And so I begin today what will be the last chapter of The Secret Pregnancy; what they call The Fourth Trimester, the first three months of the boy’s life. The boy, in these entries, I’m going to call the Traveler. He’s in stripes at the moment. Very seaworthy.

The Week When I Try To Stop Counting What Week I’m Up To

My last step in making stock is taking that big pot full of vegetables and meat and of course, the glorious broth itself, and pouring it through a strainer into a larger pot. I’m left with stock, and the spent vegetables and bones go to the garbage.

Yesterday I accepted that no amount of nesting is going to make me ready to parent this living, breathing being, but I was determined that at the very least I would get every last thing done in order to be ready to give birth. This determination had me walking to Duane Reade at 7:30 PM to buy bendy straws and giant maxi pads, and then popping over to my food co-op for lime froze fruit bars (which they didn’t have; which nobody seems to have; this neighborhood has officially gotten too fancy) and arnica pellets. Also, an onion, bay leaves, and chicken parts for the stock I planned to make and then freeze and then, of course, be ready. For giving birth. To a human being. It was on the walk home from this last round of errands that my eight hours of constant buzzing energy finally crested and washed away, leaving me yawning at every step.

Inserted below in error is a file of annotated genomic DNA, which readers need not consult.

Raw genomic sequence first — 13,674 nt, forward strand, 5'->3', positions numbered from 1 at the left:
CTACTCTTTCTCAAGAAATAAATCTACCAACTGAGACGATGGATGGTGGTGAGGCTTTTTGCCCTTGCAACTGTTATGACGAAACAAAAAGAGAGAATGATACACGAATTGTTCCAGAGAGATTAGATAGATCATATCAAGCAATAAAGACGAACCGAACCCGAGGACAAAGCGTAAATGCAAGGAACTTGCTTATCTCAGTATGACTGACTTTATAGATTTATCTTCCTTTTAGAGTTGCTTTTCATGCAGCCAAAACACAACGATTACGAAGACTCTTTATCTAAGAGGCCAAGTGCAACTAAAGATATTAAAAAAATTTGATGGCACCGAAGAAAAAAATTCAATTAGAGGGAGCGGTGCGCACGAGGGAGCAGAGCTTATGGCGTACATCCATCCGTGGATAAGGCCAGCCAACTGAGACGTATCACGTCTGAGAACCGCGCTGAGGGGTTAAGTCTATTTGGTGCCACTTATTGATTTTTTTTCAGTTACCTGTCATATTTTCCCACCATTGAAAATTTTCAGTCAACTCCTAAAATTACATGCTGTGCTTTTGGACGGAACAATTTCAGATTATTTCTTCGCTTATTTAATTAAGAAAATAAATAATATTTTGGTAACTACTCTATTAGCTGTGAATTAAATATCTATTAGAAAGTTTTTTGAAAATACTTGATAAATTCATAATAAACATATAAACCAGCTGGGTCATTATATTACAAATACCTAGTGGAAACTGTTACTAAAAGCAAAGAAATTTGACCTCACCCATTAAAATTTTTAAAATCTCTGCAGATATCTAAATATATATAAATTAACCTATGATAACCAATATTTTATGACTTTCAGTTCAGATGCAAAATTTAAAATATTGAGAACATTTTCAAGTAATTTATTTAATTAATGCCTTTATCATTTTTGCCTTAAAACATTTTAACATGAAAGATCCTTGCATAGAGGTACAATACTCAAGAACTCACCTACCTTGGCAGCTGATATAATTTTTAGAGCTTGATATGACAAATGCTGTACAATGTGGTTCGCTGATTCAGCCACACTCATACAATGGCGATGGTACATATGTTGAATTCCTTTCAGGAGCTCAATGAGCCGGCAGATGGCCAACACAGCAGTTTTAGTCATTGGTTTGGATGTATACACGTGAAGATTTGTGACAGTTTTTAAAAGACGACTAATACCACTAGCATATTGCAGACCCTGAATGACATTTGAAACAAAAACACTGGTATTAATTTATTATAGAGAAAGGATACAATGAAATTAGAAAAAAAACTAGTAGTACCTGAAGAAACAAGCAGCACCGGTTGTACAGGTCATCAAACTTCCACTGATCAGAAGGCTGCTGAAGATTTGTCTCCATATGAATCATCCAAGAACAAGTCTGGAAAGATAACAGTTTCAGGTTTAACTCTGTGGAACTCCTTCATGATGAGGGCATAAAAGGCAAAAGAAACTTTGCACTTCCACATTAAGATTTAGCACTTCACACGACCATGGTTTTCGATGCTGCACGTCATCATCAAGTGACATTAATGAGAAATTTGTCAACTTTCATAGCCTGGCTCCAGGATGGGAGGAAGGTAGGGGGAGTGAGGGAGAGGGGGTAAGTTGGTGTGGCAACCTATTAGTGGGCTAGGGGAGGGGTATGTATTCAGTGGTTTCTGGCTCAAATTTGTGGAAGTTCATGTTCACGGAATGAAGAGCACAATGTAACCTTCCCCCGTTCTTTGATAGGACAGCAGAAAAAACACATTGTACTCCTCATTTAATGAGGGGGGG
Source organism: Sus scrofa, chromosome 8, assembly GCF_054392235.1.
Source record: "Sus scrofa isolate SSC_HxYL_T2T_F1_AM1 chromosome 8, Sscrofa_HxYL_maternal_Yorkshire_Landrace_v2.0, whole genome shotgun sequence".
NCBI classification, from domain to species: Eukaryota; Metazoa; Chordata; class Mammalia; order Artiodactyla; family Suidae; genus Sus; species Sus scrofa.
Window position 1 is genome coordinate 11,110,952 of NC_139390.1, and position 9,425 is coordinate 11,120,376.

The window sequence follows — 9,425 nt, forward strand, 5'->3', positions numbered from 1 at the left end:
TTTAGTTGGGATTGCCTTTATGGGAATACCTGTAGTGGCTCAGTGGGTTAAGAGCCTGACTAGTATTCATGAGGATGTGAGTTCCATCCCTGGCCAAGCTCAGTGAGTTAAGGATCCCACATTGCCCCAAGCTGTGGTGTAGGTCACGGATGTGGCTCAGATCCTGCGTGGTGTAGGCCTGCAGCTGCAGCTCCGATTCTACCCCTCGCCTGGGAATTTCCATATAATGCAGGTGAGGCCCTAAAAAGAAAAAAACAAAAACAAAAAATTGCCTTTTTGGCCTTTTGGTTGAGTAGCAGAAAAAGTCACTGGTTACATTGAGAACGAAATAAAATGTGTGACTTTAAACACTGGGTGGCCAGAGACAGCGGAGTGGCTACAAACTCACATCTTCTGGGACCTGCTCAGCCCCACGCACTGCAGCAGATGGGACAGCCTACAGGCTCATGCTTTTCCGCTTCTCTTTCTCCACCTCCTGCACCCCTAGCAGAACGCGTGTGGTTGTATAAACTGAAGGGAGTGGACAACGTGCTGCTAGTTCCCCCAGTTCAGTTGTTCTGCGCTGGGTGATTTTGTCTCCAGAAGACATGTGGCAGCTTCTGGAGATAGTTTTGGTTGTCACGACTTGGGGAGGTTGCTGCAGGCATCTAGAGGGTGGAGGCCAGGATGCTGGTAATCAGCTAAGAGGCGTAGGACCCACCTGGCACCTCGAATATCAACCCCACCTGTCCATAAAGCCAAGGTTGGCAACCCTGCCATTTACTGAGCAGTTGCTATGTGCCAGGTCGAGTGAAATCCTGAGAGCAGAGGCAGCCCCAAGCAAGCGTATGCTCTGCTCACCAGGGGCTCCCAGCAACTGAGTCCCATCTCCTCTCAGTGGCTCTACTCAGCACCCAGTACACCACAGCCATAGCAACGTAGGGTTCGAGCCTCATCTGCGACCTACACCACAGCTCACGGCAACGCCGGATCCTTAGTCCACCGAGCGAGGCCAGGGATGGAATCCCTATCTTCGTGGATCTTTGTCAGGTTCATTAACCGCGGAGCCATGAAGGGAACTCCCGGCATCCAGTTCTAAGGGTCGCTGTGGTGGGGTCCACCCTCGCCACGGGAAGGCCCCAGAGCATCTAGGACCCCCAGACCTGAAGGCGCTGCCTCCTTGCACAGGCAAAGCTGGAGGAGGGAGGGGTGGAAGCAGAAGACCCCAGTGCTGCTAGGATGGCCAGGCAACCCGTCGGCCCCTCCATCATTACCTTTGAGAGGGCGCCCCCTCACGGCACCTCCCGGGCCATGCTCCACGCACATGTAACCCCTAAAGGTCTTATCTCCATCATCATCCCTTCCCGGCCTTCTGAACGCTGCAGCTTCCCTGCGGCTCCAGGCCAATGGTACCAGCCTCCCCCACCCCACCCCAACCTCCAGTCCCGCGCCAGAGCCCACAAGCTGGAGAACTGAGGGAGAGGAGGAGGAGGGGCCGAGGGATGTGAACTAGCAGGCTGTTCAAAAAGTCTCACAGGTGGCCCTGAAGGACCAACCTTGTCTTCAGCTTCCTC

Home, and thankfully, B. was all over dinner. I got the pot of stock going. We ate. Watched Broad City. And then he went to bed.